Is it possible to underrate the original Home Run King”? It is, and it used to happen regularly where I’m from. Growing up in New York, Long Island to be exact, Willie, Mickey, and The Duke were the standard of outfield greatness, and they wrote that song about the trio. Does that mean Hank Aaron would have been ranked fourth? No, it means Mays vs. Aaron was a regular debate around my parts.
I saw some of Hammerin’ Hank’s career. What always struck me about him was his bat speed and wrist strength. He did play for a short time in the Negro Leagues (Indianapolis Clowns in 1952) and then the minor leagues after the Milwaukee Braves signed him. At that time, he batted cross-handed but it was fixed before he hit the big leagues.
I was born in 1963, so my dad filled in a lot of the early blanks about Aaron. I did first watch him in 1968 or 1969 when the Braves lost to the Mets in the NLCS. Every year after that until he left the game after the 1976 season while playing for the Milwaukee Brewers, the city where it all began for him.
Aaron was a run producer of the highest order. He hit a ton of home runs, but nobody was calling him the best home run hitter ever until it became obvious he could beat Babe Ruth’s record. As we’ve all heard, he never hit 50 home runs in a season.
Aaron had 11 seasons of 100 RBI or more, the last one at the age of 37 where he hit 47 homers. His 2,297 RBI is a record that shouldn’t be broken, the same as his 755 home runs, but we all saw how that was broken so based on that, anything is possible.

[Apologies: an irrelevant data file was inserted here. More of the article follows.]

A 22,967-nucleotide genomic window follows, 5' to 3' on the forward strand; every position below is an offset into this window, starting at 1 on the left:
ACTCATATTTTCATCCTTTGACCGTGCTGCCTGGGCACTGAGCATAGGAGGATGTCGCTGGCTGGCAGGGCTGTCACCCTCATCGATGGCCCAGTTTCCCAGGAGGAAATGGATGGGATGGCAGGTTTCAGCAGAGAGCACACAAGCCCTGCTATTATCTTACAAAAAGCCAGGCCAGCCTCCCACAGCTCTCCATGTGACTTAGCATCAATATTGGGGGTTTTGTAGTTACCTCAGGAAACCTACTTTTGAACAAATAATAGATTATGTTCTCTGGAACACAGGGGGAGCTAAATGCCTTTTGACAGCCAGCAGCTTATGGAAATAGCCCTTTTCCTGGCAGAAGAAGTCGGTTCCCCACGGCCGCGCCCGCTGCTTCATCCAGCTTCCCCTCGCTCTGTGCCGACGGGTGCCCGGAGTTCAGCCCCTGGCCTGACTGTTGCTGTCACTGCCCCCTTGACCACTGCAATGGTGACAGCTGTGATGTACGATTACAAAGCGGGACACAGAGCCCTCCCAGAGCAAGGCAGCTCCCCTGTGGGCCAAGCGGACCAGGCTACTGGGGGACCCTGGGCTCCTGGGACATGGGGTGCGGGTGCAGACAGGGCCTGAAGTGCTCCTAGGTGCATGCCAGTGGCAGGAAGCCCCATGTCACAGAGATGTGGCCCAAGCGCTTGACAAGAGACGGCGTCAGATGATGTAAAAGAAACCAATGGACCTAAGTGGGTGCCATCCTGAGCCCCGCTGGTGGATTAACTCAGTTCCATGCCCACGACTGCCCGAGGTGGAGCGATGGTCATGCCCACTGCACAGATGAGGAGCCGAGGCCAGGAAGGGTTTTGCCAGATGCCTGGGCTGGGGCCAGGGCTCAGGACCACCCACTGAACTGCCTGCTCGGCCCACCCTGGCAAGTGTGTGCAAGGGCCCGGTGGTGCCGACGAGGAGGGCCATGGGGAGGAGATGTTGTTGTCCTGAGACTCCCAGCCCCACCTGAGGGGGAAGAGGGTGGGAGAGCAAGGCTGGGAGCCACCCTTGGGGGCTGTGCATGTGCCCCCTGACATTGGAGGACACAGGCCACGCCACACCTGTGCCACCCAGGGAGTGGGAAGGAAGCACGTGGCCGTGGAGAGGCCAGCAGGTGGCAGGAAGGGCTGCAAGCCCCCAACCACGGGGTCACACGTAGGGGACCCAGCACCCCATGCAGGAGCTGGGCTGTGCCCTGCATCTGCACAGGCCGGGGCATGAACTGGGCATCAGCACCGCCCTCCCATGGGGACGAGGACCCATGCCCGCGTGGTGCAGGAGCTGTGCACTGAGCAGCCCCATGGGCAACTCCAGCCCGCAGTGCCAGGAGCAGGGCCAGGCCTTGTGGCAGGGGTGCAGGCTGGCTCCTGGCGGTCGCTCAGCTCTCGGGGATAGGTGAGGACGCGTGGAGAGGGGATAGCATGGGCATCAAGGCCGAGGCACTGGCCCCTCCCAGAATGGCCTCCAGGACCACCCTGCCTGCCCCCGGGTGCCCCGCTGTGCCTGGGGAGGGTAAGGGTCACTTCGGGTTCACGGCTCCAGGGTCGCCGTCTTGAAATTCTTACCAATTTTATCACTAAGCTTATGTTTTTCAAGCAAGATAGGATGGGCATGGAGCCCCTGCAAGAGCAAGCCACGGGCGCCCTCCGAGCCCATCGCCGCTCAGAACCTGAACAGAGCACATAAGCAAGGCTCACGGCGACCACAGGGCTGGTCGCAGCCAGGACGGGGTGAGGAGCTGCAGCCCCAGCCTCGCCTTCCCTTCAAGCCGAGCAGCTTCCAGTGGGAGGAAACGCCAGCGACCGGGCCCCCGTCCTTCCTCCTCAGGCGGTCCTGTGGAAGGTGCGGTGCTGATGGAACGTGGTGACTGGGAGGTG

His hardware includes one World Series ring, one MVP, two batting titles (’56 and ’59), 1970 Lou Gehrig Memorial Award, and three gold gloves (’58, ’59, and ’60) and 25 All-Star Games.
Aaron is the career leader for RBI with 2,297 and total bases with 6,856.
Aaron had a 223-hit season. Mike Trout hasn’t hit 200 as of yet. One season Aaron stole 240 bases in his career. That should surprise you if you never saw him play. He played in 3,298 games; he was the Gordie Howe of his sport.
I saw Aaron break the record like millions of people did on an early season national broadcast on NBC. My grandfather, Milton Goldstein, was a huge baseball fan and invited us over to watch this with him. My brother and I were huge baseball fans, as well as my parents. Hank didn’t disappoint, and it remains as one of my best childhood memories of my grandfather. He died not too long after that.
Aaron will be remembered as a civil rights activist, a gentleman, a hero to millions, and the greatest home run hitter of his generation. Even the staunchest Barry Bonds supporters can’t argue against that.